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"Vital" rays, as Harl Vincent called them in "Old Crompton's Secret" are great favourites. Sometimes the actually create life, as in "Creatures of the Light" by Sophie W. Ellis, produce immortality, as for Nathan Schachner's " Eternal Dictator", assist the process of healing, as in "An Adventure in Futurity" by Clark Ashton Smith, but they are all bound together by the same lack of explanation, which is a merit rather than a defect. Perhaps the most logical, story written on the subject was "Master of the Genes" by Edmond Hamilton, a scientist experimenting on the genes of unborn human beings instead of the fruit flies used by less drastic experimenters. The prize for humour goes to a person calling himself "Kenny McDowd", for his burlesque "The Marble Virgin". Here a scientist operated with rays on a statue and turned it into a living girl.

Associated with the rays affecting the physical side of life are the rays affecting the mental side. The processes of thought are as much a mystery today as they were ten thousand years ago, and it is a debatable point whether thought can be discussed in terms of radiation at all. E.E.Smith was logical in placing "sixth order" as thought, as the highest type of radiation his fertile imagination could conceive, though he overlooked the "mechanical educator" invented by Dunark of Osnome before the idea of "orders" had been brought forward. Campbell, partly from convenience no doubt, placed thought on a level above even the galaxy-generating powers of Arost. Telepathy is so very useful to our interplanetary travelers, however, we can not discourage its use, and indeed, looking at the available evidence form all angles, weighing this against that, adding magicians and taking away professors reading between the lines and applying statistical laws of probability, one is forced to the conclusion that there is something in it. But it is not an idea to be loosely used, and machines for actually developing, or producing thought rays or rays hostile to thought, had better be confined to fantasy.

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Hypnotic rays, in particular, as used in "The Hours" by Morton Brotman, are suspected of being illogical, even though hypnotists do use twinkling mirrors in their demonstrations.

This may be said of all "life rays", that they may add to the entertainment of the story, but they do not add to its logic.

Originality in Science-Fiction
by Festus Pragnell

No doubt like many others, I have often wondered why it was that, while science-fiction editors were crying out as loudly as they could for originality and new ideas, it was possible to read their magazines for a whole year without finding more than one new idea in the lot.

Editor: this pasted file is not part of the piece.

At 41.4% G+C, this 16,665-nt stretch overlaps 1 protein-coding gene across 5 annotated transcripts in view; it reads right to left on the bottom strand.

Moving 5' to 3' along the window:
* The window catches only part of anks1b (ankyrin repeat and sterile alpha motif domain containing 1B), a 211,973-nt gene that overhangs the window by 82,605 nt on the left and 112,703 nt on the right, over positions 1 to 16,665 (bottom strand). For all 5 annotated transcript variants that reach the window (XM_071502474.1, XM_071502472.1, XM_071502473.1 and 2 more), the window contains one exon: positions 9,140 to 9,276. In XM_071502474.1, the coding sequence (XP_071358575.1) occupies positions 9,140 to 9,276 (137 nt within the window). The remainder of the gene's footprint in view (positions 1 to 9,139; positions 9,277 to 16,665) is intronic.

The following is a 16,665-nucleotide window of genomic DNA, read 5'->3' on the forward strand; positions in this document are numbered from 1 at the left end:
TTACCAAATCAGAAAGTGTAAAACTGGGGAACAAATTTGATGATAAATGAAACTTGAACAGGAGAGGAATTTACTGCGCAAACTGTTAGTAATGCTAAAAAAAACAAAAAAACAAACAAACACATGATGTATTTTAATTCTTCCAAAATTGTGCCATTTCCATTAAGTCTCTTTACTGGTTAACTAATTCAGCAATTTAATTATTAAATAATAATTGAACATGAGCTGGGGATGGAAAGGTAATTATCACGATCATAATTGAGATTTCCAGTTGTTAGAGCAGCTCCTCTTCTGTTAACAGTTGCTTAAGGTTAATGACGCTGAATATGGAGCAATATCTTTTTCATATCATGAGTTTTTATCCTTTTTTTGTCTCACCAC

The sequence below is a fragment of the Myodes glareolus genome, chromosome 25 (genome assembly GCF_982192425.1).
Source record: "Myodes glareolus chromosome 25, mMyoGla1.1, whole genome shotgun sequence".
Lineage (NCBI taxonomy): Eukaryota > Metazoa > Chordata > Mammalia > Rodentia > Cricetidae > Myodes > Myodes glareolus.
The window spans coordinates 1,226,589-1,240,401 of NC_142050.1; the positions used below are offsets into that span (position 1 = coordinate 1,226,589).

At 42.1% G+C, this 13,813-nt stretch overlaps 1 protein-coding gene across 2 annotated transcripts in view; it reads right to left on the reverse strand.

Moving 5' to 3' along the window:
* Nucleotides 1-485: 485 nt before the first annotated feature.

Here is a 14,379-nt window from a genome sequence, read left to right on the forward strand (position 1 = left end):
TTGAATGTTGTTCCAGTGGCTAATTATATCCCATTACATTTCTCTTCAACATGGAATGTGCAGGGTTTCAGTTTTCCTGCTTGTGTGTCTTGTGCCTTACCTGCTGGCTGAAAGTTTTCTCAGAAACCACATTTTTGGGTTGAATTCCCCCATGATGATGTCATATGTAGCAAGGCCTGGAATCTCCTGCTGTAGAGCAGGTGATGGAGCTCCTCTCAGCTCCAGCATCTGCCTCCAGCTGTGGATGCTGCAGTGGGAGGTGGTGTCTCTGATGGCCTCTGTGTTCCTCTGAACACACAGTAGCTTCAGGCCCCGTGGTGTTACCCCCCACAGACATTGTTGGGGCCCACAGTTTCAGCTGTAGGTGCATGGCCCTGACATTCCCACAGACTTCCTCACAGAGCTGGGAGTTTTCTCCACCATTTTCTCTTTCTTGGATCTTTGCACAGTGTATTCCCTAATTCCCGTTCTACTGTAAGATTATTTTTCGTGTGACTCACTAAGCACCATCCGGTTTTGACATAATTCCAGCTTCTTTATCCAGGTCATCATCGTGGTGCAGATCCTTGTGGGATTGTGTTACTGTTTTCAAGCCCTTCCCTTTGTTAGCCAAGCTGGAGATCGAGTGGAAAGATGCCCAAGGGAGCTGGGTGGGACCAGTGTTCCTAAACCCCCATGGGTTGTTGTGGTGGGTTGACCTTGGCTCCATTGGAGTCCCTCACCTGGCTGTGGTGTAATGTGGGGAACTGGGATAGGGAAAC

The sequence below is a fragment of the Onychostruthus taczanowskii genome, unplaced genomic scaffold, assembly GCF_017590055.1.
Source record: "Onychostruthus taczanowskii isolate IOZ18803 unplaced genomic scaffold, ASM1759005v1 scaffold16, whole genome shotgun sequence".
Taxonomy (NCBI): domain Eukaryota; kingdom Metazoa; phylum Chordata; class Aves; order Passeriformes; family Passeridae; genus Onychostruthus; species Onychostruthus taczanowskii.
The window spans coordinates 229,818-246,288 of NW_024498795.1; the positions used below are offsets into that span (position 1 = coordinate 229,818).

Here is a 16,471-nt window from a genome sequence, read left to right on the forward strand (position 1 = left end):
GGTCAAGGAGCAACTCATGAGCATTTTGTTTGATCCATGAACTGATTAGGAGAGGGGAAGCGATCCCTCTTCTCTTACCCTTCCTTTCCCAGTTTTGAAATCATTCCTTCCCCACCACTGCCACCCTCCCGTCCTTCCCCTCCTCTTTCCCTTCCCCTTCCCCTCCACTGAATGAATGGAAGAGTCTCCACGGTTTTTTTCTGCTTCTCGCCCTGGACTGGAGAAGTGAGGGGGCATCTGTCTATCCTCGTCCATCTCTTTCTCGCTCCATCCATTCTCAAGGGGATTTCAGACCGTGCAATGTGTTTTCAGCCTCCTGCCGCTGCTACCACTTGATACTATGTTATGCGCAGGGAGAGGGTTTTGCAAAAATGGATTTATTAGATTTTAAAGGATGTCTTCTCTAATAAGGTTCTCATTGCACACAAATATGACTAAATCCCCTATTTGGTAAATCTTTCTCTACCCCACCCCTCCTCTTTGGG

I sent them stories full of originality, and they returned them to me: I tried writing stories that were as hackneyed as I could make them, and they were big successes, the only objections raised by readers being to those original parts that had slipped in by accident, such as the use of diamond armour in "The Green Man of Graypec".

Now I am puzzled no longer. I have discovered the reason. It is because just those people who cry out the loudest for original ideas are the quickest to sweep aside contemptuously any new idea they do come across because it does not fit in with their preconceived prejudices.

This seems to have been the reaction of Mr. D. R. Smith, a contributor usually so readable and well-informed, to my suggestion that in the future the human race might split into to races, one strong and lively and occupying itself with physical work and sports, etc., while the other became gigantic and occupies itself with brainwork.

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David Keller, M.D., thinks that moral qualities are inherited from our parents, and apparently would have us execute or sterilize all criminals: Mr. Smith goes to the opposite extreme and, argues that small men are small only because they have not been fed or cared for so well as those who become big men. I do not know which view is the more absurd.

The probability is that our health depends upon food and care in childhood, our moral qualities upon the people in whose care we grew up, and our physical qualities such as colour of the, eyes, tallness, etc., upon heredity. This of course is a very complicated question, and it would take a book, not a short article, to go into it properly.

I'm afraid that Mr. Smith does not know much about agricultural workers; farmers may have well-stocked larders, but the diet of the average agricultural labourer can only be described as starvation. City men never know such dire poverty as do countrymen.

But when I read that factory workers need strength rather than quickness of movement, I gasp. Where did you get that queer idea Mr. Smith? In a blacksmith's shop?